Things just seemed to get better every km we cycled - apart from he weather that is! It has to be said - there's a reason for Slovenia's green lushness.

We braved Vrsic pass - nicknamed "the devil's Climb" by the Italian's who regularly climb it in the giro d'italia. After everything we'd heard about it we can only say that the Italian's are wimps.

We managed to climb it without heart attack or any other incident - bar when Richard gave me half a snickers bar to keep up the energy & moral...I scoffed it down and full of energy and enthusiasm jumped on my bike and promptly road off the edge down a ravine!

Luckily Wasabi got jammed between 2 boulders and there was a tiny ledge that I managed to land on so no damage bar a few scrapes!

We wound our way up the Vrsic pass - we weren't alone - it seemed on every turn there was a snotty Italian on a bike weighing maybe just over 2 grams refusing to acknowledge our cheerful asphyxiated greetings.

Of course it was worth it for the spectacular views at the top, except that we could see sod all - the eternal clouds having decided to join us.

About a third of the way down, stopping to admire the view (and recover from the cobblestones at every one of the 25 bends) we were quizzed by a carload of Israeli tourists on how much further up it was. They enquired as to how we got to the top. Seriously - you've got to wonder about some people's intelligence. On our confirmation that we had indeed cycled up on our bikes one of them announced:

"Well if you can make it to the top on bicycles I suppose we can make it in the car."

Skofja Loka was the largest town we'd been to so far in Slovenia and at last we felt we were in a city as opposed to a village.

This was actually a misapprehension - it's tiny - but it was the impression we got as we were sitting at the bus station where we'd agreed to meet Gregor. We were disappointed to see out first cigarette butt on the ground since our arrival in Slovenia.

Greg's and Villi made up for our initial sorrow disappointment handsomely.

Greg's regaled us with tales of his Mongolian travels and Vili instantly sussed what crap cooks we are and spoilt us rotten by cooking numerous local dishes. Hearing of our intention to cook a tortilla that evening for dinner and clearly concerned for his future health, he marched out the flat, basket in hand to his hidden mushroom spot. We were in awe of the size and variety he returned with. Villi clearly wasn't surprised when we narrated our experience camping in the Jelovica hills being surrounded by mushrooms every direction we glanced.

"Which ones are edible?" I kept demanding of Richard.

"I don't know"

"But your dad grew mushrooms!"

Doesn't make sense to me.

We were interviewed by a local travel magazine. For the first time the journalist actually printed what we said and wasn't fearful of repeating our comments about religion, war etc. Quite a shock to find someone who actually prints the truth!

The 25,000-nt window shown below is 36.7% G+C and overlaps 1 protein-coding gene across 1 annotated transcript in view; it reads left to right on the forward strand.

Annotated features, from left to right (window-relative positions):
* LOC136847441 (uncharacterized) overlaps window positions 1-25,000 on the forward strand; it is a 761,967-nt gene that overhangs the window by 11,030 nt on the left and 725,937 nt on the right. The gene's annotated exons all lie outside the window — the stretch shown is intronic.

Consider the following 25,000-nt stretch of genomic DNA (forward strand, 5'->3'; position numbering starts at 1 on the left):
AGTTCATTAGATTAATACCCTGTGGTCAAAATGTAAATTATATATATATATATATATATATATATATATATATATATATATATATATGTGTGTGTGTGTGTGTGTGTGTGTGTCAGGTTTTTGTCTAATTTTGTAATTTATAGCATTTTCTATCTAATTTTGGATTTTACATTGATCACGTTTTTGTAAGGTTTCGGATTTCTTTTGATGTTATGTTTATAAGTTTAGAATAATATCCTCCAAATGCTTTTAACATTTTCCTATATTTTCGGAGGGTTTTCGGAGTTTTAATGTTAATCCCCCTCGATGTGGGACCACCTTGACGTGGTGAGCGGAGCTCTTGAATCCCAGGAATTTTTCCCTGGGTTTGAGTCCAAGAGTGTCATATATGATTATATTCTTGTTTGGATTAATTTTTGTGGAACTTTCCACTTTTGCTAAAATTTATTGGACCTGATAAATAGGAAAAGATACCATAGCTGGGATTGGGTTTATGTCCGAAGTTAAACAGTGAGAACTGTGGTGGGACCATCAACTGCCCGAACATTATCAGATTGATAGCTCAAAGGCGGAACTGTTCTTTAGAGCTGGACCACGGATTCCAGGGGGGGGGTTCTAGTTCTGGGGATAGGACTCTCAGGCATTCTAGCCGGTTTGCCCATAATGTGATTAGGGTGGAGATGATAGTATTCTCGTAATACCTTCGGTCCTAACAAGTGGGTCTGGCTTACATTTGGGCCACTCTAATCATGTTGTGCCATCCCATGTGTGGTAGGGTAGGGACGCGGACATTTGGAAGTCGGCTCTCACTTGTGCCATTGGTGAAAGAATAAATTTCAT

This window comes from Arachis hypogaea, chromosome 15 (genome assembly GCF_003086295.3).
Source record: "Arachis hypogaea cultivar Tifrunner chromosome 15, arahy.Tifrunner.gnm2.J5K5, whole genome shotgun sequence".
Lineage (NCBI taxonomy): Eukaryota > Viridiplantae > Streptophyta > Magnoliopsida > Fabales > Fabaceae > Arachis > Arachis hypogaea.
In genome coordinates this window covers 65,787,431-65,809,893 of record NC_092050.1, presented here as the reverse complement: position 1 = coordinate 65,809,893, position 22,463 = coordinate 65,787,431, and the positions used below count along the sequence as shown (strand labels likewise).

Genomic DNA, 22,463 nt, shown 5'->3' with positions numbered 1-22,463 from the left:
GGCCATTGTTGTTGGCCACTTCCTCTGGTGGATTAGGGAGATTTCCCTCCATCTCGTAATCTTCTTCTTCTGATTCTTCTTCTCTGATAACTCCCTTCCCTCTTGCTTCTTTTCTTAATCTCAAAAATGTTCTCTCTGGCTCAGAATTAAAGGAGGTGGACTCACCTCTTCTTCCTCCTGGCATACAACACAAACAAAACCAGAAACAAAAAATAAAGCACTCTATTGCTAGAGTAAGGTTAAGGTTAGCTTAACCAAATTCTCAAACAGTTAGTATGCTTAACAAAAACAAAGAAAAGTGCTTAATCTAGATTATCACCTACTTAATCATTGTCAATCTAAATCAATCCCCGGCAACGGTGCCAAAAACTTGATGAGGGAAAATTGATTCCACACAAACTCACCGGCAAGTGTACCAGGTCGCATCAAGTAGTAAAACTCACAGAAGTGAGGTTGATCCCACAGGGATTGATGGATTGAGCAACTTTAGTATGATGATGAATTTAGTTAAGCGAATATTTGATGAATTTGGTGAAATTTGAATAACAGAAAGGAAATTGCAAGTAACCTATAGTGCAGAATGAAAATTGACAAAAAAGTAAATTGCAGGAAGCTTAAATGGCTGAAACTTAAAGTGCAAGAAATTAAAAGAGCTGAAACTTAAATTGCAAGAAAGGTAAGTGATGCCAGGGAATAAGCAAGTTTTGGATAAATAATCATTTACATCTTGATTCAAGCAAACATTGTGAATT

If there any Slovenian readers you can read the at

And thanks to Gregor for those of you that don't speak Slovenian - here's the translation.

The joke in SK of course was the fact that recently the new pope had been sent an invite to visit the town. But the only hotel in town had recently closed. Gregor said that the pope could stay with him.

"Bled is full of tourists. Chock full! Tourist horde!"
So the warnings went.
We have to laugh at the assertion. Neither Bled nor Bohinj were anything of the sort. Bled has been a tourist draw for centuries - that's certainly no secret, but the reality is, the term "a lot" of tourists in Slovenia is a ludicrous concept when compared to the number of tourists in other places - Italy being a prime example.
When someone says those places are full of tourists, they are certainly not kidding.
Bled has a lot of tourists relative to other places in Slovenia, but only because Slovenia is seriously under-touristed. We doubt it will stay like that forever but right now it's beautiful, clean, cheap in comparison to much of western Europe, and the people are the friendliest we came across in Europe as they are not yet jaded towards foreigners. It is starting in Ljubljana now though.

Just when we'd got used to hearing that Budapest was the new Prague (or was Prague the old Budapest?) the travel sections of the newspapers decide to confuse us by announcing. "Ljubljana is the new Prague."

Ljubljana; a place for American expat's yearning to rediscover the Paris of the 20s or the Prague of the 80s, can find artists and writers congregating in coffee houses with the spirit of old Europe still permeating the air. But they may be too late!

What a surprise Ljubljana being compared to Prague considering- the Slovenian architect Jože Plecnik practically designed both of them.
But from the lack of Bush's children that we encountered, it looks like we Brit's will beat them to trashing it first.

Yes -since Easyjet introduced flights direct from London, the enthusiasm of the Ljubljanan's for the Brits is rapidly waning as they have to increasingly deal with drunken louts stripping and jumping in the river, keeping the residents awake at night, pushing up prices and bullying their way into the housing market. We're fully expecting to see signs plastered everywhere starting from Dover all the way to


                                    ATTENTION BRITS!
        It is now officially your overriding imperative to go forth
   and destroy Ljubljana before the yanks get there and beat us to it.

Quite right - we don't want them planting a Starbucks on our river now do we?

Then again... we've probably got it safe to ourselves. All the American's will be heading for Slovakia. After all, isn't Slovenia the country George Dubya Bush mistook for Slovakia during his 2000 presidential campaign?

Ciao 4 now.

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Stani & Richard